Jefferson Davis (Confederate Privateer Brig, 1861).
Also known as Jeff Davis
Jefferson Davis , a 187-ton brig, was built in Baltimore, Maryland, in about 1845 as the merchant vessel Putnam . As the slaver Echo , she was captured off Cuba on 21 August 1858 by USS Dolphin . Sold by the U.S. Government in January 1859 to a Charleston, South Carolina, owner, she regained the name Putnam .
In May 1861, after the outbreak of the Civil War, Putnam was renamed Jefferson Davis (or Jeff Davis ) and was commissioned as a Confederate privateer in mid-June. She left Charleston later in that month to begin an effective commerce-raiding cruise off the U.S. east coast, capturing nine merchant sailing vessels. Three of these were recaptured, three were released, one was burned and two, able to reach port in the Confederacy, were auctioned for the benefit of the privateer's owners and crew. While attempting to enter harbor at Saint Augustine, Florida, in mid-August 1861, Jefferson Davis went aground and was lost.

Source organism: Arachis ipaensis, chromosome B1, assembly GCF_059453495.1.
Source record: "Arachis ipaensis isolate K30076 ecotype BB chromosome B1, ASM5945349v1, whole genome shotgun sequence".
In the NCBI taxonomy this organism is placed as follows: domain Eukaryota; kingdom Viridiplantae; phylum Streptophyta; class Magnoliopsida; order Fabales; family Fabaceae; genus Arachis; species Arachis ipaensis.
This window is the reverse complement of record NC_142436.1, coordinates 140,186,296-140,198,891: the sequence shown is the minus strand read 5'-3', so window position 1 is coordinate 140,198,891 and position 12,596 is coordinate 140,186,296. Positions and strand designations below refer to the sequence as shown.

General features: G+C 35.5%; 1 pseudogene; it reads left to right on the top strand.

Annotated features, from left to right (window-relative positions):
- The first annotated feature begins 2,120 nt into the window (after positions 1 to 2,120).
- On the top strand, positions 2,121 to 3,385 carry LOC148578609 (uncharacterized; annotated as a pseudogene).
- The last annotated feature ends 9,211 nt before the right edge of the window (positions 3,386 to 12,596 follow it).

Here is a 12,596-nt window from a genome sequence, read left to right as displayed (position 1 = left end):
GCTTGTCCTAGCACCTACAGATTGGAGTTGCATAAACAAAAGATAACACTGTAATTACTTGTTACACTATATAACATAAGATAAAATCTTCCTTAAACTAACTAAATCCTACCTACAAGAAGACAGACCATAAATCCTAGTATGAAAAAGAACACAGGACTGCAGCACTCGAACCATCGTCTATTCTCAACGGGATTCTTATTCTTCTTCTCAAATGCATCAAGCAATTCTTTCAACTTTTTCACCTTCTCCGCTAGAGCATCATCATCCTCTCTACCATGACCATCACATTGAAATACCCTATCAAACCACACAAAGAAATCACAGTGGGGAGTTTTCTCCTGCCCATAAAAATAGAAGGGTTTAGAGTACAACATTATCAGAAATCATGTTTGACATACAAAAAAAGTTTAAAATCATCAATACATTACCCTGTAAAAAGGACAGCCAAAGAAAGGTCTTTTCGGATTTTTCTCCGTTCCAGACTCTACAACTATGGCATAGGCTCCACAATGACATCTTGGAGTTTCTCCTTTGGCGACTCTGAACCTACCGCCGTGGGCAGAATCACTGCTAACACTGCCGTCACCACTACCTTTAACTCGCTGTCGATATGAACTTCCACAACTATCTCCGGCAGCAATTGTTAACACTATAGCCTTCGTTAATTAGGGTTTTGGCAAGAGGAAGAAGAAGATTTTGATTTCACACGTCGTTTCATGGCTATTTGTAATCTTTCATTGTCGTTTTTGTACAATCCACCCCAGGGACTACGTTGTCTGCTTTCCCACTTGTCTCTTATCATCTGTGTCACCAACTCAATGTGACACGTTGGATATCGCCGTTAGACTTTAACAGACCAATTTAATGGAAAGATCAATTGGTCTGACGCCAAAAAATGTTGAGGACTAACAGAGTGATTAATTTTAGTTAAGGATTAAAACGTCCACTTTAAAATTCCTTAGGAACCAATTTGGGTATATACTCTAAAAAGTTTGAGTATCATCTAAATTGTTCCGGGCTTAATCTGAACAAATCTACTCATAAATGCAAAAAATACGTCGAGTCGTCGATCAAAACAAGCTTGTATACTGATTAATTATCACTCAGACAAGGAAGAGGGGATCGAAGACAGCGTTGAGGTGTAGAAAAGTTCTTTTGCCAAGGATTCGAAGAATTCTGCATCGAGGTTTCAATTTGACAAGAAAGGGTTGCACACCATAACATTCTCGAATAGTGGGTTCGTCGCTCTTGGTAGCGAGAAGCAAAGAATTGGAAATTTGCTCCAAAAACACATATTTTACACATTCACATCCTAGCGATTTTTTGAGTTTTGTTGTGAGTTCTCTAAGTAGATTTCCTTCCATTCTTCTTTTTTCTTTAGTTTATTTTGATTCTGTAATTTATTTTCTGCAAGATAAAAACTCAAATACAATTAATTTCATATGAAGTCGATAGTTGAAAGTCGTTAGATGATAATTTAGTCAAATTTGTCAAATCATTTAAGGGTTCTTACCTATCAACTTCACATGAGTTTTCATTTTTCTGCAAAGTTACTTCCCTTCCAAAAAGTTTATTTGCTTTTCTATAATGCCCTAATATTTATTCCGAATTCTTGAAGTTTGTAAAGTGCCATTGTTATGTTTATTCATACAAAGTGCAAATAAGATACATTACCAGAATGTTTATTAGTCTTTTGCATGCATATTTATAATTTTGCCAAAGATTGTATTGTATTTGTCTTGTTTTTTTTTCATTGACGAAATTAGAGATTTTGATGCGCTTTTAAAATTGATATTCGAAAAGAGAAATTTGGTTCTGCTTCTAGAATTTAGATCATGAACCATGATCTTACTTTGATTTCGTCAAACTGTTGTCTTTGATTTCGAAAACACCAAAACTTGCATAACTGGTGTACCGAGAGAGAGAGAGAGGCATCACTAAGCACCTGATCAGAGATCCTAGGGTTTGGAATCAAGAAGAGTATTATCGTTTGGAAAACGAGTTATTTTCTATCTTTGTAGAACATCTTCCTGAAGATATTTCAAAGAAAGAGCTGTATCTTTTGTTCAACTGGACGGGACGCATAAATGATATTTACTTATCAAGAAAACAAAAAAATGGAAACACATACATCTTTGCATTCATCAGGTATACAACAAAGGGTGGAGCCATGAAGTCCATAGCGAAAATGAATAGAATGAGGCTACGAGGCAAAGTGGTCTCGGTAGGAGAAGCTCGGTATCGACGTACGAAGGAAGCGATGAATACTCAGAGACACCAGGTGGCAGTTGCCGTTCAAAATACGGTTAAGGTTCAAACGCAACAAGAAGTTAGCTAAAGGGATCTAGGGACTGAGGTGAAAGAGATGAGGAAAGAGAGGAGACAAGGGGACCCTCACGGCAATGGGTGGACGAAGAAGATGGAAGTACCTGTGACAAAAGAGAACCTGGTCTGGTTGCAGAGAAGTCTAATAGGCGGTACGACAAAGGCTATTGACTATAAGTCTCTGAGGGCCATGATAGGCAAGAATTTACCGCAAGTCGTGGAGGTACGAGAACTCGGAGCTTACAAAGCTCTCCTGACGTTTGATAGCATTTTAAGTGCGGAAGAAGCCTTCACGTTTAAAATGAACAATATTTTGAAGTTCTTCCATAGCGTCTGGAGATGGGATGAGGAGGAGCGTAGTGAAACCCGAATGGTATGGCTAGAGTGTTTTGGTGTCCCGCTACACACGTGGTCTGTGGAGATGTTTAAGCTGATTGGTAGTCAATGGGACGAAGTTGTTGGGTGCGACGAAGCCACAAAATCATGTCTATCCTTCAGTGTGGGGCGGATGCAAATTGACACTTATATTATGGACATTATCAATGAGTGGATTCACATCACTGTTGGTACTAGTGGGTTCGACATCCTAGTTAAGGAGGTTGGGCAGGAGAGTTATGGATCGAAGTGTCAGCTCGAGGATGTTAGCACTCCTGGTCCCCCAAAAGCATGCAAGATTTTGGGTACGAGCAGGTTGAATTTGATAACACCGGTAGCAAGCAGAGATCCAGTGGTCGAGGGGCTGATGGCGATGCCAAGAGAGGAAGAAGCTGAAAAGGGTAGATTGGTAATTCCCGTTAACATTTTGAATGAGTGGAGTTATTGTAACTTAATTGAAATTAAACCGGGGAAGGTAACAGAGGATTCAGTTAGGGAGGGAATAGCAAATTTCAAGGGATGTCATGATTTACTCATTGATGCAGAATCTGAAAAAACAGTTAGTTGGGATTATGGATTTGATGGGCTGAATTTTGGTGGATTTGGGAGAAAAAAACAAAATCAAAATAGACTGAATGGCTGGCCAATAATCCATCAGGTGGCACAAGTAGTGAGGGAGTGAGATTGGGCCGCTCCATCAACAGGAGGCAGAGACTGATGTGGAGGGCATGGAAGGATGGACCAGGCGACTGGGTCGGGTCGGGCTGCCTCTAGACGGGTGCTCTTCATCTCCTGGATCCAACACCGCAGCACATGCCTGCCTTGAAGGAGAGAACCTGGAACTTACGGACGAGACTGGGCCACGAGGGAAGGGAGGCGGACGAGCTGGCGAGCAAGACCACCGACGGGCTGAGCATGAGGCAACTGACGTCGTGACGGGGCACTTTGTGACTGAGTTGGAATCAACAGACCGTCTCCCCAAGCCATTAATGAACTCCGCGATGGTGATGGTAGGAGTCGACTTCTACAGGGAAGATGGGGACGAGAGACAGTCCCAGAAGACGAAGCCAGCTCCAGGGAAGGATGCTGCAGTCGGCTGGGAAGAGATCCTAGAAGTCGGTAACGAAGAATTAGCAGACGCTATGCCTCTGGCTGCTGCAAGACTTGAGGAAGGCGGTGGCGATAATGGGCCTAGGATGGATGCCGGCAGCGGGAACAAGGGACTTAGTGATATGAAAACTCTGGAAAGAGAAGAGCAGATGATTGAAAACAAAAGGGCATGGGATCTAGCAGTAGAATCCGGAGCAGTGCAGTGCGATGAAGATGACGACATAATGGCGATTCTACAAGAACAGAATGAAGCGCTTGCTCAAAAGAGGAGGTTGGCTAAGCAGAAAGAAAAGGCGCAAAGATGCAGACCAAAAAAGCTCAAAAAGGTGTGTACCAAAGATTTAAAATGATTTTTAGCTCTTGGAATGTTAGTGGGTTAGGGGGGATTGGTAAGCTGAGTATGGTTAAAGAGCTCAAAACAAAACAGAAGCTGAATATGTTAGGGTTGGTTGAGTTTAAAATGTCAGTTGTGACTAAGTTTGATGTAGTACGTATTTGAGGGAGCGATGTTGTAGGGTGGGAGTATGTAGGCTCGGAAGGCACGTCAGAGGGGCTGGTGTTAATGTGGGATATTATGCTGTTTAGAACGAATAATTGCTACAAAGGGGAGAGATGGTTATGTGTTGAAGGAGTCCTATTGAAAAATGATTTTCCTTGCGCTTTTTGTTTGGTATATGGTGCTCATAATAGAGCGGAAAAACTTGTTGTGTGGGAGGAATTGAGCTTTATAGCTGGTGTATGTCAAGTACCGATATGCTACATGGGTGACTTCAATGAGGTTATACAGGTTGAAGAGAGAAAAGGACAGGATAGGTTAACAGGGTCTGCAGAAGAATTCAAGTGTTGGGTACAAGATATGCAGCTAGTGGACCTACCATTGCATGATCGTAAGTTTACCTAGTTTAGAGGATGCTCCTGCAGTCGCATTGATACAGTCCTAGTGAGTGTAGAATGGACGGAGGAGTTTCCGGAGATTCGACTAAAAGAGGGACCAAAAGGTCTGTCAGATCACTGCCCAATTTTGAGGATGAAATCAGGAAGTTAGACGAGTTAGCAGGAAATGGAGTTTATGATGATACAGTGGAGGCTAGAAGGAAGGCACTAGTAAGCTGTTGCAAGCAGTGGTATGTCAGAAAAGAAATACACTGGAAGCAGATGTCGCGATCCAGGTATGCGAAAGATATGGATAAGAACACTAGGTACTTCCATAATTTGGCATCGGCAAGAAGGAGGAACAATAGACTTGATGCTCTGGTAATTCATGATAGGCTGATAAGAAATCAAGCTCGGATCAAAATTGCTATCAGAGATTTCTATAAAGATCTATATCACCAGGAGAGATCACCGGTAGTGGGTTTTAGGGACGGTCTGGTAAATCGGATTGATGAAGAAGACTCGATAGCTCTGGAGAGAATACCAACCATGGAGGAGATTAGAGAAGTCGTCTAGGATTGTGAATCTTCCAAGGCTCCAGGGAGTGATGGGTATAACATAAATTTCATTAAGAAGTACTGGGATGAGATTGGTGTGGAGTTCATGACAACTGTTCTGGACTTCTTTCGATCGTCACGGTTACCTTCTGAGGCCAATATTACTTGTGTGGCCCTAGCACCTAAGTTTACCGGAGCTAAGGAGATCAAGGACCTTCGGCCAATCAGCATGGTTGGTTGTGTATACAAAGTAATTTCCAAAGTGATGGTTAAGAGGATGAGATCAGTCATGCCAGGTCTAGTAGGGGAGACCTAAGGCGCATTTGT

Line engraving published in "Harper's Weekly", 1861, depicting the recapture of the schooner S.J. Waring on 16 July 1861.
S.J. Waring had been captured by the Confederate privateer Jefferson Davis in the Atlantic on 6 July 1861. Ten days later, her African-American cook, William Tilghman, overwhelmed and killed her Confederate prize crew with an ax. He brought her into New York on 22 July 1861.
Confederate Blockade Runner 1861-65
The blockade runners of the Civil War usually began life as regular fast steam-powered merchant ships. They were adapted for the high-speed dashes through the Union blockade which closed off all the major Southern ports, and for much of the war they brought much-needed food, clothing and weaponry to the Confederacy
Confederate Submarines and Torpedo Vessels 1861-65
Interesting information and many excellent illustrations. It addresses the CSA David class torpedo boats and the Hunley (and its predecessors), as well as Union examples such as the Alligator and the Spuyten Duyvil